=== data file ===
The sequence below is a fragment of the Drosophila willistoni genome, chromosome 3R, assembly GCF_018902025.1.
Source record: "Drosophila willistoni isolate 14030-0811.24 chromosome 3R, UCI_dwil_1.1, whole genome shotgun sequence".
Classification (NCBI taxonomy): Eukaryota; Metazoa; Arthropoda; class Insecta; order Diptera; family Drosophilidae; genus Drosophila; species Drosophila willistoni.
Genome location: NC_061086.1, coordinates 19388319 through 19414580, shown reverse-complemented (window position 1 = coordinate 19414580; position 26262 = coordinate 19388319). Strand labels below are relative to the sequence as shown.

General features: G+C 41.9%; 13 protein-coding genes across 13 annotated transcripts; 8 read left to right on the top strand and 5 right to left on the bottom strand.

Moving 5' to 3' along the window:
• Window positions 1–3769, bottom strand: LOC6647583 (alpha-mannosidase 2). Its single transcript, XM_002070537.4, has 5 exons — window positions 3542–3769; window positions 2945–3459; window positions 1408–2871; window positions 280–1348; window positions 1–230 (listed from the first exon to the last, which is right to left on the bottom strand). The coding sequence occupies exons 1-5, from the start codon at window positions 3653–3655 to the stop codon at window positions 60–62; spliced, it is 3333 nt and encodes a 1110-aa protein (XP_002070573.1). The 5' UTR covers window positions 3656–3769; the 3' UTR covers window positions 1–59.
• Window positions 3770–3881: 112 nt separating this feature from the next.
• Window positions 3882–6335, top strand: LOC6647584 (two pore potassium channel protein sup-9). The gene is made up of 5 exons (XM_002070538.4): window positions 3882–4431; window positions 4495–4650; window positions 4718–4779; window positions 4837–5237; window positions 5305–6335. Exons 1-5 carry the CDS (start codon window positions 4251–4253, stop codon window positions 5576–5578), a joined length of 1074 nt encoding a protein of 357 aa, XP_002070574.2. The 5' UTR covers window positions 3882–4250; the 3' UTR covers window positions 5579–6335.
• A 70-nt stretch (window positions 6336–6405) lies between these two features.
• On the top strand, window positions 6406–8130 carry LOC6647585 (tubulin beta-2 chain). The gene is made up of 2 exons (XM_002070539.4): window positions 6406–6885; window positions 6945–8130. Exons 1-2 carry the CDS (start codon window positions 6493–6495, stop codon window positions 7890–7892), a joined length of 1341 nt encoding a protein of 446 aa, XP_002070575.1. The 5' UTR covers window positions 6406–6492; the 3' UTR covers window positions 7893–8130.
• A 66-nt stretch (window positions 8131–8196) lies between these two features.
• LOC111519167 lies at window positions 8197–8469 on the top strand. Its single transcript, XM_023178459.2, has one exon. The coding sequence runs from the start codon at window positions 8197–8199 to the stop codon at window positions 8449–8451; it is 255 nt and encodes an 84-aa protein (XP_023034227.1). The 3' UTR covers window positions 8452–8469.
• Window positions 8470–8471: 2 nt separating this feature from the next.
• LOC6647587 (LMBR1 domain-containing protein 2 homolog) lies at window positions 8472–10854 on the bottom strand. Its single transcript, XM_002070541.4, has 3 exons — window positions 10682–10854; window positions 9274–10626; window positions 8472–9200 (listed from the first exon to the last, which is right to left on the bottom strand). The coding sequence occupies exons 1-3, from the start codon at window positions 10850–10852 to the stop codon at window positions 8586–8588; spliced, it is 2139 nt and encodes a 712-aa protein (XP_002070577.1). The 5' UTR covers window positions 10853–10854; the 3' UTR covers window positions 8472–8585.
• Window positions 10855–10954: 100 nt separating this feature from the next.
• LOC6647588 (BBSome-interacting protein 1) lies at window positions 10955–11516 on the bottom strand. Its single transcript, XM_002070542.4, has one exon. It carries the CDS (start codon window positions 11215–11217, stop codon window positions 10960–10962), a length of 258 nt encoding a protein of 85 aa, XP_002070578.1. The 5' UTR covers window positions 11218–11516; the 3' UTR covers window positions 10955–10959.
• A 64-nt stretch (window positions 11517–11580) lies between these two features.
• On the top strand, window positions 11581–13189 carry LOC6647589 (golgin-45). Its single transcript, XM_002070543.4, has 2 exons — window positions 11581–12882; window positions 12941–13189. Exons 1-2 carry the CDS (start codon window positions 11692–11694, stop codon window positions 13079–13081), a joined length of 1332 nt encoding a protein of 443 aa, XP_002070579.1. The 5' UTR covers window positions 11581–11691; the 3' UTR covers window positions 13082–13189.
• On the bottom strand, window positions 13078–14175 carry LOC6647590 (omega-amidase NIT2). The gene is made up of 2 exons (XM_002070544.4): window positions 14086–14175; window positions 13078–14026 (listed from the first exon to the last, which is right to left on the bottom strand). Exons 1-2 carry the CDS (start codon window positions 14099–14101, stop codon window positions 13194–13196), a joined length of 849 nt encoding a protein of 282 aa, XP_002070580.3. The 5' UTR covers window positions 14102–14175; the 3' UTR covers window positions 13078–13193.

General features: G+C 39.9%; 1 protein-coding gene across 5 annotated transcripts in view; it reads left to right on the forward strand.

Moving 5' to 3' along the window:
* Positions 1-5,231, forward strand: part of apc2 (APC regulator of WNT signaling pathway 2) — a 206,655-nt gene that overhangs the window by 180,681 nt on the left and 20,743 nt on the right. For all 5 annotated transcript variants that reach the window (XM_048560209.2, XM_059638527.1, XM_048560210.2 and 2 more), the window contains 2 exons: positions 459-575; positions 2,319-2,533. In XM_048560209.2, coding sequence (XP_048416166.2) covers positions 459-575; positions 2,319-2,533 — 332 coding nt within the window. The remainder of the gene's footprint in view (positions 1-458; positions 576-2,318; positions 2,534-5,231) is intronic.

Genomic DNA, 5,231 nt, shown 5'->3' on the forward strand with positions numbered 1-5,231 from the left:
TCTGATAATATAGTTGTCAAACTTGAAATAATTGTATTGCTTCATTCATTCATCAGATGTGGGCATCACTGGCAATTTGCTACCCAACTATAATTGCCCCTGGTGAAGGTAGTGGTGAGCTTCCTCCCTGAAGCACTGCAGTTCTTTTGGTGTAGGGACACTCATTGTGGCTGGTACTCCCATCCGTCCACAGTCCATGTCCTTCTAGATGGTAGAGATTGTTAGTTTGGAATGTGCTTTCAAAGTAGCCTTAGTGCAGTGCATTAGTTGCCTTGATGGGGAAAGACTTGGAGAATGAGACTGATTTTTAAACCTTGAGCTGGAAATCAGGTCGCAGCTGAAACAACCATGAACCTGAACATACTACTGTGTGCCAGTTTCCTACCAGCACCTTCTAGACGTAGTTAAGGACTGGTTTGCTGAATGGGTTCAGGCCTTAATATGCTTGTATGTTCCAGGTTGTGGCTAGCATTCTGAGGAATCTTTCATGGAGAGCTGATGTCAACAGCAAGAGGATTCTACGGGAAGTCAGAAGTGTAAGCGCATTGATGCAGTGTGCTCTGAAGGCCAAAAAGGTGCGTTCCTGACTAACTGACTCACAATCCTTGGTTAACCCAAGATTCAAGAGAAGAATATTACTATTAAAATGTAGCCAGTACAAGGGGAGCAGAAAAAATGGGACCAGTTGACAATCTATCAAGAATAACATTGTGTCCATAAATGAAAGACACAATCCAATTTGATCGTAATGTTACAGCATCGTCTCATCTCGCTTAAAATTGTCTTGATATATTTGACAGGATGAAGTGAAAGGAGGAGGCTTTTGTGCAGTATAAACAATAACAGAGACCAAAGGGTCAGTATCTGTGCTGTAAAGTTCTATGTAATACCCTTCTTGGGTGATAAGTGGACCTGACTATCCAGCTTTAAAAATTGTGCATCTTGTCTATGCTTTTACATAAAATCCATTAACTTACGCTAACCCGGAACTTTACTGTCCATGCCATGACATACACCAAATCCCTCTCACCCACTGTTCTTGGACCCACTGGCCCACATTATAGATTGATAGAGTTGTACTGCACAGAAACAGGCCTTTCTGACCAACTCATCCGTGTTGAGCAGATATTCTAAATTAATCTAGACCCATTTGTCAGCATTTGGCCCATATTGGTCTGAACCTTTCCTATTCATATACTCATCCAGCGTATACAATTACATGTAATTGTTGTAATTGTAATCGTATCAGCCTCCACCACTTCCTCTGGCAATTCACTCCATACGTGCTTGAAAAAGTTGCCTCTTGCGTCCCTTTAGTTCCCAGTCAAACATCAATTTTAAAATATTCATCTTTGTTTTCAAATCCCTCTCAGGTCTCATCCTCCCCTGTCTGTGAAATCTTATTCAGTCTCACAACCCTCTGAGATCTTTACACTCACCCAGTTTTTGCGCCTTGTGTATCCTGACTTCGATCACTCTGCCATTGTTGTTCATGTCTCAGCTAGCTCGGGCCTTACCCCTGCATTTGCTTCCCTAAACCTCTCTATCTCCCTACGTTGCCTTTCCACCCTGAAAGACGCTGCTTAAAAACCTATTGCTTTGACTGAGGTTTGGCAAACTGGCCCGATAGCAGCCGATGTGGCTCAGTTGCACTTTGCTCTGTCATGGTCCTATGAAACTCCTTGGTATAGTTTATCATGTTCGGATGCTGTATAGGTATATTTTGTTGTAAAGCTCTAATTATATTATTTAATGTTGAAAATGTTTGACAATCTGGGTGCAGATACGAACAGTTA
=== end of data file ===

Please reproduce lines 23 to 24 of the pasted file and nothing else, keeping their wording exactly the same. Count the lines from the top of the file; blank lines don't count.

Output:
* Positions 1-5,231, forward strand: part of apc2 (APC regulator of WNT signaling pathway 2) — a 206,655-nt gene that overhangs the window by 180,681 nt on the left and 20,743 nt on the right. For all 5 annotated transcript variants that reach the window (XM_048560209.2, XM_059638527.1, XM_048560210.2 and 2 more), the window contains 2 exons: positions 459-575; positions 2,319-2,533. In XM_048560209.2, coding sequence (XP_048416166.2) covers positions 459-575; positions 2,319-2,533 — 332 coding nt within the window. The remainder of the gene's footprint in view (positions 1-458; positions 576-2,318; positions 2,534-5,231) is intronic.

Genomic DNA, 5,231 nt, shown 5'->3' on the forward strand with positions numbered 1-5,231 from the left: